This is a difficult case to make, because Revelation has come under scrutiny for its authenticity and message repeatedly, beginning almost immediately after it was written. Revelation is distinguished by its otherworldly tone and fantastical depictions of monsters and spiritual armies; this seems wholly unfitting with many of the more personal, optimistic and "rational" arguments and characters in the New Testament. Nevertheless, Revelation fulfills several important roles both in its inclusion in the Bible, as well as in its placement as the final book in most bindings.
- Revelation gives Christ numerous opportunities to be challenged by, and be victorious over, the forces of evil. It shows that Christ will endure any and all powers that evil can muster, even if Man cannot.
- Revelation establishes, with a sense of finality, that there is a definite end of the world, to which all should be minded. Just as our own lives end, so will mortal existence itself.
- Revelation shows that God has it within his power to eliminate Satan's influence forever, and that this will be done. This gives rise to questions such as "why does God allow Satan's power to persist?" which lends strength to the argument that sin is a choice God allows us to make.
- If one chooses to interpret Revelation in a largely symbolic manner, it serves as a powerful historical account of the struggles early Christians faced, particularly with how to fit into a society that was so antithetical to their beliefs. Revelation serves to show that, regardless of its earthly power, no manmade kingdom can compare to the power of God's kingdom.
- Revelation reaffirms that Christ's life and importance was not confined to his own lifetime, and his power immense and eternal; he speaks to John, and to the reader, thus;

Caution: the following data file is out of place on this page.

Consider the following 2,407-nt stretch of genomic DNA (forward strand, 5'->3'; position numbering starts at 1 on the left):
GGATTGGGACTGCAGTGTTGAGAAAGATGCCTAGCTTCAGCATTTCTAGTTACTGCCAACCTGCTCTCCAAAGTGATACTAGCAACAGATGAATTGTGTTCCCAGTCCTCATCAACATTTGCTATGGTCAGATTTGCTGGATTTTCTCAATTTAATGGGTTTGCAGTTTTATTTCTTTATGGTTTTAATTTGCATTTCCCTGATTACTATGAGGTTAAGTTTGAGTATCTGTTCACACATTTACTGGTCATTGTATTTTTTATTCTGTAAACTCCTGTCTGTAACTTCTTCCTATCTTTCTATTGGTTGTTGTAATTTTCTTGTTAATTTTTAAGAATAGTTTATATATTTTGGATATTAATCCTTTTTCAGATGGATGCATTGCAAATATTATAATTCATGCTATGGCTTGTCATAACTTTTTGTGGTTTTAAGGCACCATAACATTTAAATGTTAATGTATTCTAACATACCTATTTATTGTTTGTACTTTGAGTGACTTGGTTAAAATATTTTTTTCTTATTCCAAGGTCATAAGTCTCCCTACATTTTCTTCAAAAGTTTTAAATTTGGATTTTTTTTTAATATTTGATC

Fear not; I am the first and the last: I am he that liveth, and was dead; and, behold, I am alive for evermore, Amen; and have the keys of hell and of death.
All of these elements make Revelation an important "bookend" that completes the story of Christian faith by giving a sort of climax, tying up loose ends, and depicting the future not as a murky series of vague promises, but as a vivid, specific prophecy.
The book of Revelation shows us the prophecy of what we are living in these days. In this book it say that the end of times will come when a lot of natural disasters begin to happen. This book was written a long time ago yet we are living what it says. John wrote this while being exiled in the island of Pathos being boiled alive. This where the Christian faith has their trust in that Jesus will be returning for his church soon
The New Testament is evidence of what is said in the Old testament. All prophecies were completed in the New Testament. In the old testament, they predicted a Messiah, and Jesus comes in the New Testament. The reason why Revelation is in the New Testament because it is what is to come; the end of the world. It's the future and it is yet to happen.
I would like to preface this answer by stating that it is purely my opinion.
Just as Isaiah is a prophetic account of the coming of Christ (which could be argued to be the beggining of time as we know it, considering how we date eras B.C. and A.D.) Revelation is a prophecy telling of the second coming of Christ and subsequently the end of the world. It was important to the living disciples then, and is important to Christains now, that Christ fufills his promise and returns for his believers. Relevation is that promise.
Paul wrote in a time of great distress for Christians. They needed hope that their persecution would be rewarded in the end. If nothing else it should be included as a historical depiction of the desperation Christians felt as a result of their oppression by the Romans.
In a more modern sense, Christians still need hope: hope that good will conquer evil, that Christ will come back for his followers, and that God's love will conquer all. Revelation is the fairytale ending to the Bible in which satan is demolished and we all ride off into the sunset, even if the imagery is a bit demented.